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From The Editors

TOP - January 2020, Vol 13, No 1
Patrick J. Medina, PharmD, BCOP
Medical Science Liaison
Medical Affairs, GlaxoSmithKline
Collegeville, PA
Adjunct Professor of Pharmacy
University of Oklahoma College of Pharmacy
Steven Stricker, PharmD, MS, BCOP
Assistant Professor of Pharmacy Practice
McWhorter School of Pharmacy
Samford University
Birmingham, AL

The January issue of The Oncology Pharmacist (TOP) features the latest medical news, expert perspectives, clinical trial results, and drug updates, as well as key highlights from national and international meetings, including the European Society for Medical Oncology (ESMO) Congress 2019, the 2019 Supportive Care in Oncology Symposium, and the National Comprehensive Cancer Network (NCCN) 2019 Hematologic Malignancies meeting.

In a noteworthy presentation at the ESMO Congress 2019, Arndt Vogel, MD, PhD, Professor of Gastrointestinal Oncology, Department of Gastroenterology, Hepatology and Endocrinology, Hanover Medical School, Germany, shared results from the phase 2 clinical trial FIGHT-202, which assessed the efficacy of pemigatinib, a selective oral fibroblast growth factor receptor (FGFR) inhibitor that is showing promise in the treatment of patients with advanced or metastatic cholangiocarcinoma (CCA) who have FGFR2 fusions or rearrangements (see here).

“In many CCAs, you can detect genetic alterations, which allow targeted therapies,” said Dr Vogel, who was the lead investigator in the trial. “Among them, there are many patients with FGFR2 fusions or rearrangements. They exclusively occur in intrahepatic CCA and are detectable in around 15% of the patients, indicating that this might be an interesting patient population to be treated by an FGFR inhibitor,” he added.

During a presentation at the 2019 Supportive Care in Oncology Symposium, Dylan M. Zylla, MD, MS, Medical Oncologist and Hematologist, HealthPartners Park Nicollet, St Louis Park, MN, explored the potential benefits and challenges associated with the use of medical cannabis to improve pain control and lower opioid requirements in patients with advanced cancer (see here). “Randomized studies of medical cannabis are feasible, but rigorous data collection remains a challenge. This stuff probably has a benefit somewhere. We just need the data to prove it, especially in the cancer setting,” he told attendees.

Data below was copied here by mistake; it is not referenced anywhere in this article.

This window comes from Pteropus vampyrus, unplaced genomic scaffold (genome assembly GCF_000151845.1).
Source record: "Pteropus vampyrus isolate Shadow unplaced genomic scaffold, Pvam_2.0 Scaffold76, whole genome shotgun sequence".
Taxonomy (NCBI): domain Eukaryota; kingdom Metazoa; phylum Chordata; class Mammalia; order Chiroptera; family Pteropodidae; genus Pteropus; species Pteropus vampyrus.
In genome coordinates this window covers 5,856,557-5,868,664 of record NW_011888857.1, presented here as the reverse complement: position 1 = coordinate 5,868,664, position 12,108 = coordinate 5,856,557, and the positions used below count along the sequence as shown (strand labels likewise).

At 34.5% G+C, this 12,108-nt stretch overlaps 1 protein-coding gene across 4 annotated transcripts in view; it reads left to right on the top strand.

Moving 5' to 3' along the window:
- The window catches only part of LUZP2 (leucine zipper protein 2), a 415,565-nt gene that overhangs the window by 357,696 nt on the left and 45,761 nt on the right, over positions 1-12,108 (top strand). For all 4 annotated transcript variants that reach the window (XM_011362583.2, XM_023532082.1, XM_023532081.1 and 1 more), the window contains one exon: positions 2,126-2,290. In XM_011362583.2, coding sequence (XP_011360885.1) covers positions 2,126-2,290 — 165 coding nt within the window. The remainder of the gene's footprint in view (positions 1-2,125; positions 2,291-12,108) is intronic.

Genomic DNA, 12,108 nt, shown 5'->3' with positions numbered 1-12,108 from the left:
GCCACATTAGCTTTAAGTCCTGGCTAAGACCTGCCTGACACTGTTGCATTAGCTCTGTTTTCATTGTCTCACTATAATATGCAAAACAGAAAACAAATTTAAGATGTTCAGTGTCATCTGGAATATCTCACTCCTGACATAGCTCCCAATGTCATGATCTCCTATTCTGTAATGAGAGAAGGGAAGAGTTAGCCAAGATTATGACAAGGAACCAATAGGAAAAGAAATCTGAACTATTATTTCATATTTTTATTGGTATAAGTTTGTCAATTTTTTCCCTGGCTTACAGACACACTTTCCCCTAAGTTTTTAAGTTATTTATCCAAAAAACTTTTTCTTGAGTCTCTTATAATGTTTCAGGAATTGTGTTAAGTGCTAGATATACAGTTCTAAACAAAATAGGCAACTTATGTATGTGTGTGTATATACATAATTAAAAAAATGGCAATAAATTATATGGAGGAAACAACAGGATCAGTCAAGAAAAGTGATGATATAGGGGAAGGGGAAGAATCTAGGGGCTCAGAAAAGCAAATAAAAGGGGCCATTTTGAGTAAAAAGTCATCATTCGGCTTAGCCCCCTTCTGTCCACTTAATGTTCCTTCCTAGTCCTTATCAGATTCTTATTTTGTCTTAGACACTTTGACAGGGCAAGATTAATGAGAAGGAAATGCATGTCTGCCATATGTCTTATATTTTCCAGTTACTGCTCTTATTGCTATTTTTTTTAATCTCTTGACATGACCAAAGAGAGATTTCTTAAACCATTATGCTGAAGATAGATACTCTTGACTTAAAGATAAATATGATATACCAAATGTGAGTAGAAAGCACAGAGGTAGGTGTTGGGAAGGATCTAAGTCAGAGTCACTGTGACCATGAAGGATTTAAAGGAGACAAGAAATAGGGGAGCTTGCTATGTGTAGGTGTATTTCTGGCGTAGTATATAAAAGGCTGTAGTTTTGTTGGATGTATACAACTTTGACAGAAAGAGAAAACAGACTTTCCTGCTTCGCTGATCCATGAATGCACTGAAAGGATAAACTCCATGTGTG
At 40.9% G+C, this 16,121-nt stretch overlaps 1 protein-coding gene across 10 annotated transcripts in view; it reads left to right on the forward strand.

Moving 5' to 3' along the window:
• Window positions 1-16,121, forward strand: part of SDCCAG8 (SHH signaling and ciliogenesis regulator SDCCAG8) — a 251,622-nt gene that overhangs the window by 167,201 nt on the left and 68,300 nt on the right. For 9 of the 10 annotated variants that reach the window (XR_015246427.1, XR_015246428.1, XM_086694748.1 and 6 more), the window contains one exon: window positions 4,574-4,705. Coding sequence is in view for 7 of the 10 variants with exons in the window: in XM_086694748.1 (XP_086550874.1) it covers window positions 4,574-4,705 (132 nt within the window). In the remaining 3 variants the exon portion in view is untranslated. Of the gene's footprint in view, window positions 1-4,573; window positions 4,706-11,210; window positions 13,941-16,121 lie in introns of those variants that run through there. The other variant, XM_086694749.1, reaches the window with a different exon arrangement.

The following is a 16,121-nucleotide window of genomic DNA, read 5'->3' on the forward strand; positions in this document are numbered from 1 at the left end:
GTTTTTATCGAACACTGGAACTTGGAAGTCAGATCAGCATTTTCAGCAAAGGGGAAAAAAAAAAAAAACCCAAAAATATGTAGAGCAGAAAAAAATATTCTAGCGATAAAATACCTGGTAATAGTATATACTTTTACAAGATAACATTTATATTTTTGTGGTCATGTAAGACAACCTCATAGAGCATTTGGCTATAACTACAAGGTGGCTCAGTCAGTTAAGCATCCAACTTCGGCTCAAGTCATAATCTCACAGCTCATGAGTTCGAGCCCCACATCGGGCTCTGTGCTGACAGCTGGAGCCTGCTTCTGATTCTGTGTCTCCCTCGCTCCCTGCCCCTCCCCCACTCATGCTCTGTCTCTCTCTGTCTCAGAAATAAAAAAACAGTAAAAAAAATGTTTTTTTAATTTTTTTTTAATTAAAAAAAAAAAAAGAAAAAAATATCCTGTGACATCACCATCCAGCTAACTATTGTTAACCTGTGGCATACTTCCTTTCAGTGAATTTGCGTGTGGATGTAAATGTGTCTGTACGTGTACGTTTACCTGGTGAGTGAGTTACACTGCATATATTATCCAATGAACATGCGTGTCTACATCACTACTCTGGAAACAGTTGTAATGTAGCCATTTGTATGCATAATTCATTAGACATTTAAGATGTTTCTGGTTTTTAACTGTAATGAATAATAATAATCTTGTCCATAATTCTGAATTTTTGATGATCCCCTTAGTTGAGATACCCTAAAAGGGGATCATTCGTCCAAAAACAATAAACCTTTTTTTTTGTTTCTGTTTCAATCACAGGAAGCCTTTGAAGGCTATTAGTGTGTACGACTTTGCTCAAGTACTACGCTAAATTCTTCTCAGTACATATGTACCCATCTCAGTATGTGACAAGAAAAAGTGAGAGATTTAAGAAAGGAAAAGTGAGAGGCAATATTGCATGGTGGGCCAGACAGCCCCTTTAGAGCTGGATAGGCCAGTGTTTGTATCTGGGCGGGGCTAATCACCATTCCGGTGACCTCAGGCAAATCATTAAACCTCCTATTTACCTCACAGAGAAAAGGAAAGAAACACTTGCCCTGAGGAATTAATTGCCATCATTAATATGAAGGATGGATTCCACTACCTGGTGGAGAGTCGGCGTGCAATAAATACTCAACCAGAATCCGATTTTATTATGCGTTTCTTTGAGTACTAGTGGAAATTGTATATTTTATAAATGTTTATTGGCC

At the NCCN 2019 Hematologic Malignancies meeting, Jorge J. Castillo, MD, Clinical Director, Bing Center for Waldenström’s Macroglobulinemia, Dana-Farber Cancer Institute, Boston, MA, discussed the importance of personalization when choosing among the treatment options currently available for patients with relapsed/refractory multiple myeloma (see here). “In the relapsed and refractory setting, patient preference has become much more important,” Dr Castillo explained.

In a separate presentation at the meeting, Rafael Bejar, MD, PhD, Assistant Professor of Medicine, UC San Diego Moores Cancer Center, La Jolla, CA, provided the audience with an in-depth review of personalized therapeutic approaches in patients with myelodysplastic syndromes (MDS), and discussed exciting research on the horizon (see here).

“MDS is not a disease that is dramatically different from AML, especially for those patients who have higher-risk disease and many blasts. While there are no newly approved drugs for higher-risk MDS, we have been borrowing from AML and their embarrassment of riches recently,” Dr Bejar said.

As always, we hope you will enjoy this issue of TOP, and we invite you to share your feedback about this issue with us or send comments. We look forward to receiving your feedback.

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